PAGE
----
Thursday, 17 October 2013

CAPTAIN ILBERY'S LETTERS DISPOSED OF??

Edward Joseph Collins. Stevedore and passenger (travelled on other steamers) -

"I was never on a better sea-boat, and I have been on the "Kensington" of the Dominion Line, "Caronia" of the Cunard Line, "Arawa" of Shaw, Savill. & Albion Line, also the "Mokoia" of the New Zealand Line, and different other vessels, and I found the "Waratah" a better sea boat than any of them."

Here we not only have a favourable comment regarding the Waratah, and Mr Collins described her as 'superior' to other steamers. This is a far cry from the 'nay sayers'.

W. Fraser, Chapman.  Senior third engineer on the Waratah (left due to wife's ill health) -

"The behaviour of the "Waratah" at sea in ordinary weather was just usual, nothing to call for remark. We had no "first class" gale, but in running the "Easting" down, the vessel did not roll or pitch more than usual."

Here again a positive statement about the Waratah, but we have to bear in mind that he "afterwards joined the "Commonwealth," another Blue Anchor ship. Bias in favour of the Blue Anchor Line might have crept into this statement. 

Alexander Reader. A.B. on the Waratah (17 years experience at sea) - 

"I found her a good sea boat while I was in her" 

"With my experience I noticed nothing, and was not at all alarmed at anything she had done in the way or pitching, listing, rolling, or anything of that sort."

According to this seaman with 17 years experience, the Waratah was no different from other steamers of the time. 

Frederick Little - 

"Rolled very heavily after leaving the Heads (Melbourne)" 

"It seemed she went over more than usual" 

"Nothing peculiar after that" 

"Was rather slow in recovering (in heavy rolling after leaving the Heads)"

Here we have acknowledgement of heavy rolling on one occasion, but an isolated occurrence. 

Wm. Craig Marshall.  Trimmer on the Waratah - 

"My belief was that the boat was top heavy. and on that account and because I did not like the way she rolled, and because of the list, I was anxious to get out of her."

The Chief engineer wrote a letter to Mr Shanks, from Melbourne, 12 January, 1909: 

"We had a lot of trouble bunkering in Sydney. Twice the coal was stopped, the captain being afraid of the ship listing, and we left Sydney with the shoots empty, which meant about 130 tons."

We know that the manner of loading coal and cargo with attention to trimming was an important issue common to most steamers of the timeNo report was submitted by Captain Ilbery, describing the Waratah's performance on her maiden voyage. This is an intriguing omission. Did such a report exist, and was it withheld? The owners claimed comments were made by Captain Ilbery in conversation:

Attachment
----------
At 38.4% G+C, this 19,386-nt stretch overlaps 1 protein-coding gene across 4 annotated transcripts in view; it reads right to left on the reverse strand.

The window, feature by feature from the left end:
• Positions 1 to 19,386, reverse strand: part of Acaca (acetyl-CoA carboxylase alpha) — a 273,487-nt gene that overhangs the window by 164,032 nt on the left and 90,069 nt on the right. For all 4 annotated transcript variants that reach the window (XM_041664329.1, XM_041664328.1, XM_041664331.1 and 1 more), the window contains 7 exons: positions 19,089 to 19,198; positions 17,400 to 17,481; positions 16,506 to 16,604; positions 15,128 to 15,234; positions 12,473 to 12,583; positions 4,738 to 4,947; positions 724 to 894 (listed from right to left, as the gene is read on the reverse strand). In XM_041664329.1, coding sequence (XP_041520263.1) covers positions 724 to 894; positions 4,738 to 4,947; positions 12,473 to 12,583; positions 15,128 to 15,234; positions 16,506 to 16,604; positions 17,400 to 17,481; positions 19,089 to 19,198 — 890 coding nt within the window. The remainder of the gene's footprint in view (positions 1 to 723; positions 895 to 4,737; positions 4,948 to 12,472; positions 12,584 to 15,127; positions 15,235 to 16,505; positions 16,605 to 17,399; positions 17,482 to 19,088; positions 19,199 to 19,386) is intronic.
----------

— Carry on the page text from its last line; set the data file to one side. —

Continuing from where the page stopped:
"that she was a comfortable ship, satisfactory in every way, easy in a heavy seaway, but in a light condition not so stiff as the "Geelong." 

Mr Lund was able to produce letters written home by Captain Ilbery, where no mention was made of the Waratah's performance at sea during her maiden voyage. I seriously doubt there were no letters in this regard but conveniently disposed of in advance of the Inquiry. 

The court expressed concerns about this lack of feedback, taking into consideration that the Waratah was a 'departure' for the Blue Anchor Line. Given that the specifications were intended to be the blue print for future Blue Anchor Line steamers, feedback of performance and stability at sea was important. The Waratah was the Blue Anchor Line's first triple (superstructure) decked steamer.

The court stated: 

"It is contrary to the whole practice of shipowners and shipmasters to treat such a matter with the indifference with which Mr. Lund represented to the Court that he and Captain Ilbery treated it; and from this fact alone the Court is almost compelled to draw an inference unfavourable to the owners as regards their knowledge of the ship's behaviour on her maiden voyage, an inference which is greatly strengthened by the correspondence which passed between them and the builders after the vessel was first loaded in London, and also after she returned from her first voyage"

'Indifference' might have been the smoke screen behind which the owners hid the true facts. To make matters worse, evidence came to light that Messrs. Lund communicated with the manufacturers of the Waratah, Barclay, Curle and Co, requesting an interview as soon as possible to discuss stowage of the Waratah, suggesting that there had been initial teething problems with the cargo loading plan. Barclay Curle and Co responded that some 'modification of the stowage in the direction of lowering weight was advisable'. By this I assume lowering weight further down in the hull (ballast) rather than reduced cargo or coal volumes.

"Captain Ilbery informs us that you omitted to place on board a framed plan of stability curves, as provided for in clause 2 of specification. It is most important that this should be on board; kindly therefore send these, and a spare copy by return; such important plans should not have been omitted."

Closing comments make it very clear that stability curves were required on board, which were not as one passenger discovered in casual conversation with Captain Ilbery.





stability curves

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